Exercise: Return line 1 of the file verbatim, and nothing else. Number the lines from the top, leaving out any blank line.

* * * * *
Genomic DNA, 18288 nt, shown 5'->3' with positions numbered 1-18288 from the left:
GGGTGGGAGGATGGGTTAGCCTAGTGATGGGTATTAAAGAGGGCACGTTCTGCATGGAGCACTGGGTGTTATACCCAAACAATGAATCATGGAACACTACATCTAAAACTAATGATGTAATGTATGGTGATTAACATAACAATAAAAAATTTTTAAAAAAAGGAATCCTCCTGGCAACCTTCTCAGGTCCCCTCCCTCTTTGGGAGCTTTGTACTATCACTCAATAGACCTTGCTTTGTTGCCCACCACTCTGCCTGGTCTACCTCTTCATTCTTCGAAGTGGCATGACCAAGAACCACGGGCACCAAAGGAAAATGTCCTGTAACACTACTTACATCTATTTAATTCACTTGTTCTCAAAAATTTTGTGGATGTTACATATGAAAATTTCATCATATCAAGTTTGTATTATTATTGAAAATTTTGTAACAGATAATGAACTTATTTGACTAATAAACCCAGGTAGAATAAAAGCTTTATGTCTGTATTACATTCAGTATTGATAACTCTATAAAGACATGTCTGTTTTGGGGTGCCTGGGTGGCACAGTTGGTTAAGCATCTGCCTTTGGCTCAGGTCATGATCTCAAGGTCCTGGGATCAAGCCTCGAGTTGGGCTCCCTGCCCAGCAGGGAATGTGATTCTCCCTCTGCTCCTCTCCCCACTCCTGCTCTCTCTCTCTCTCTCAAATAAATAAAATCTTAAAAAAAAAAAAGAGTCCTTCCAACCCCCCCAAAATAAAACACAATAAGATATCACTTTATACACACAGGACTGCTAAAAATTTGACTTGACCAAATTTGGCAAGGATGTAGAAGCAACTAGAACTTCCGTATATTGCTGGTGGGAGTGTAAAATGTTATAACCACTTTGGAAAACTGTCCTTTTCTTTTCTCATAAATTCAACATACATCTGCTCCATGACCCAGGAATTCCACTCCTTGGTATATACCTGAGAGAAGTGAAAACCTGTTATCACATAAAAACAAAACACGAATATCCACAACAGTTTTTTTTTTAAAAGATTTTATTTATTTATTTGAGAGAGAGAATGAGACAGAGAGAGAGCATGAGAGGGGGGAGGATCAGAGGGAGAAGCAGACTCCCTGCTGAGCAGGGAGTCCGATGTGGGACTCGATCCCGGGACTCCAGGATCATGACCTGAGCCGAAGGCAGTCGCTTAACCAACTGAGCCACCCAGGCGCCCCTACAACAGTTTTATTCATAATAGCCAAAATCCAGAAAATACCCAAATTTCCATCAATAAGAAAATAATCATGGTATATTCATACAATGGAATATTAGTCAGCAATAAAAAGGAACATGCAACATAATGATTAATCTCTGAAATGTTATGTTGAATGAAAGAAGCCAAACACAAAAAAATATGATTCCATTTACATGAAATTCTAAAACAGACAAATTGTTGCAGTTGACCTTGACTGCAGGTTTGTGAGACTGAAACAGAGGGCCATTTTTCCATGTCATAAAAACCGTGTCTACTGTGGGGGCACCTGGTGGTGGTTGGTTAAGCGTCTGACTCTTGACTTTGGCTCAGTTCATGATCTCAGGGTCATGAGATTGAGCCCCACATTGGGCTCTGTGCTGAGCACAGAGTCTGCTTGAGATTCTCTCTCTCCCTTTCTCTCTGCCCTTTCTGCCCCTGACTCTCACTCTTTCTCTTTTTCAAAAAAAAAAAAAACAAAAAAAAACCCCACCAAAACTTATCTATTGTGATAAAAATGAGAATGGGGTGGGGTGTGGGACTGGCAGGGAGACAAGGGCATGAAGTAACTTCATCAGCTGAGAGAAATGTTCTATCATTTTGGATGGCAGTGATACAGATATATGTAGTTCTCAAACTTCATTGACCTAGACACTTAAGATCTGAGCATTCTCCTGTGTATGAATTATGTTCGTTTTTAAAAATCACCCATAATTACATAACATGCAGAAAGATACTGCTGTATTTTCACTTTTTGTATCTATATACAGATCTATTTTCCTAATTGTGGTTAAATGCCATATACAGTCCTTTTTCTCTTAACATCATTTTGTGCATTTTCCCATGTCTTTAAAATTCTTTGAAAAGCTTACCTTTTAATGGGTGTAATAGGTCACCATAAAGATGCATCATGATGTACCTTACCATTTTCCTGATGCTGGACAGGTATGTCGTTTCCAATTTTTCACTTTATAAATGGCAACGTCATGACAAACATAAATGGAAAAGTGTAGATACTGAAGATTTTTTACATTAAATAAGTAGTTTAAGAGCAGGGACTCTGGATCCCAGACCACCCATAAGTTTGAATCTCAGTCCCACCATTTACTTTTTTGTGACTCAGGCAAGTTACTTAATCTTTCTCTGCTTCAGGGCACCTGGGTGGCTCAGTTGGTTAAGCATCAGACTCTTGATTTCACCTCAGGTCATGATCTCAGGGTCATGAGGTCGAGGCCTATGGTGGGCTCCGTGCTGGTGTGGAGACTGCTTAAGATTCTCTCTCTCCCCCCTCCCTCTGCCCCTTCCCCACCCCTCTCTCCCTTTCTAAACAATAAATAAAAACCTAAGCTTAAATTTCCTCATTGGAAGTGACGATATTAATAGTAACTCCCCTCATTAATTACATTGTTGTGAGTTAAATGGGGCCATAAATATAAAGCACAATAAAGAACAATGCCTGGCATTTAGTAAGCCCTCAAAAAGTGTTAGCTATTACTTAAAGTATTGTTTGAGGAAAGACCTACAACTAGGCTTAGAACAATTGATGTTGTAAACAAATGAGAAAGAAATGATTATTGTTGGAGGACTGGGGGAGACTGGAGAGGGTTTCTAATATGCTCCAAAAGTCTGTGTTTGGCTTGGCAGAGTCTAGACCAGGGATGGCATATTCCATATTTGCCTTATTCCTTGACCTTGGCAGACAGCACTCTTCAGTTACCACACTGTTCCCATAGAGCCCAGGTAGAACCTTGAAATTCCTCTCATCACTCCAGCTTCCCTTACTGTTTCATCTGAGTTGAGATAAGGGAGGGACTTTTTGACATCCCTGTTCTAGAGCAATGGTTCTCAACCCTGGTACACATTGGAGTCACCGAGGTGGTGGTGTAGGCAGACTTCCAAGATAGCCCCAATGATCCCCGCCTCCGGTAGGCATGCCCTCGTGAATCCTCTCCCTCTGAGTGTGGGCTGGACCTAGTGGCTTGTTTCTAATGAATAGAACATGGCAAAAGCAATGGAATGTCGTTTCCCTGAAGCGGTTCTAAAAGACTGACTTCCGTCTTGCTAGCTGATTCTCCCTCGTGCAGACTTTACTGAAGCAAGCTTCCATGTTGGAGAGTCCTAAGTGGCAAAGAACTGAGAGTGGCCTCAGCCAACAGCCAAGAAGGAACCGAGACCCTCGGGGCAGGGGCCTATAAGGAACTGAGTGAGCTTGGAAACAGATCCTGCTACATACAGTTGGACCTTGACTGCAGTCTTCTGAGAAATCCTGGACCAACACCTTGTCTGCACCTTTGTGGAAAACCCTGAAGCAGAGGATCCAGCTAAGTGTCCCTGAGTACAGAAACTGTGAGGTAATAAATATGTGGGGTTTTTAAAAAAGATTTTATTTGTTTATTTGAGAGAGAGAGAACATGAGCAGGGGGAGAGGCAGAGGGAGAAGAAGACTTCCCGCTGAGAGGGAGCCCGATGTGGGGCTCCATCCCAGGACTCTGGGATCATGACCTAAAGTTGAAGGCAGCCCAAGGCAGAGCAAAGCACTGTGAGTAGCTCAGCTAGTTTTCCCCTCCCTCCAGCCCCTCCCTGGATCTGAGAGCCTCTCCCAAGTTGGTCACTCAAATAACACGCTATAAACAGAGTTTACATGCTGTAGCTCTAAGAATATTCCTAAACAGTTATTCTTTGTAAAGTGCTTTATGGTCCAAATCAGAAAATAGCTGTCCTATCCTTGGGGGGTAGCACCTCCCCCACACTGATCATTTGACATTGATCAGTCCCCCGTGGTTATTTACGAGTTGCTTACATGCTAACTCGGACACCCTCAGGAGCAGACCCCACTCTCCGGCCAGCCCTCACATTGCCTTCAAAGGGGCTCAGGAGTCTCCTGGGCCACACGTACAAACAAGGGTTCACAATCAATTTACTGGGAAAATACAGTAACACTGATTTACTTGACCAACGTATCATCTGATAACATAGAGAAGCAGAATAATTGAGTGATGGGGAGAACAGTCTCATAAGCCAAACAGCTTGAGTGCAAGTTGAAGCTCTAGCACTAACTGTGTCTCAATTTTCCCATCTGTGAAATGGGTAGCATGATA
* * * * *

Genomic DNA, 18288 nt, shown 5'->3' with positions numbered 1-18288 from the left: